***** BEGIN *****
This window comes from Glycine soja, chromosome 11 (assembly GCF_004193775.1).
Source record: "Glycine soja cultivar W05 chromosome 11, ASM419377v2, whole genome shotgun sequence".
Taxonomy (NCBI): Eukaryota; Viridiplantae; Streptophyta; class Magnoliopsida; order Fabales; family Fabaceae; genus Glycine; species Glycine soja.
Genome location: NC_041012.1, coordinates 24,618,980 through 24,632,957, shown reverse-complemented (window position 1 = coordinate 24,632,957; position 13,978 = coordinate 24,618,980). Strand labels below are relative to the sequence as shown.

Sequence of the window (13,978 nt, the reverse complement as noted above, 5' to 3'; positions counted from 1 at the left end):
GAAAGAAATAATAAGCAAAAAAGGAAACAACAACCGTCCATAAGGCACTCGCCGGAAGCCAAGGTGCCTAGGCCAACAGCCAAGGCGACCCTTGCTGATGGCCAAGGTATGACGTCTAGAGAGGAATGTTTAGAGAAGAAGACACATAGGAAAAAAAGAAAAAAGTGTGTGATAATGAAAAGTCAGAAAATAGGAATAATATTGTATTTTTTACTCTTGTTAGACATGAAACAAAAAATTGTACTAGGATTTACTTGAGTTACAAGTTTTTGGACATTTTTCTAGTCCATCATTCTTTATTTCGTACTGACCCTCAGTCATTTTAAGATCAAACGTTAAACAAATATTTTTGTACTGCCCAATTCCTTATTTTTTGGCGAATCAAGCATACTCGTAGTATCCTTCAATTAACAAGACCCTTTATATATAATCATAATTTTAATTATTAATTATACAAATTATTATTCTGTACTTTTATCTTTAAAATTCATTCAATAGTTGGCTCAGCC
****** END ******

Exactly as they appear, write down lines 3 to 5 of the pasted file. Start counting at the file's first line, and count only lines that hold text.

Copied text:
Taxonomy (NCBI): Eukaryota; Viridiplantae; Streptophyta; class Magnoliopsida; order Fabales; family Fabaceae; genus Glycine; species Glycine soja.
Genome location: NC_041012.1, coordinates 24,618,980 through 24,632,957, shown reverse-complemented (window position 1 = coordinate 24,632,957; position 13,978 = coordinate 24,618,980). Strand labels below are relative to the sequence as shown.

Sequence of the window (13,978 nt, the reverse complement as noted above, 5' to 3'; positions counted from 1 at the left end):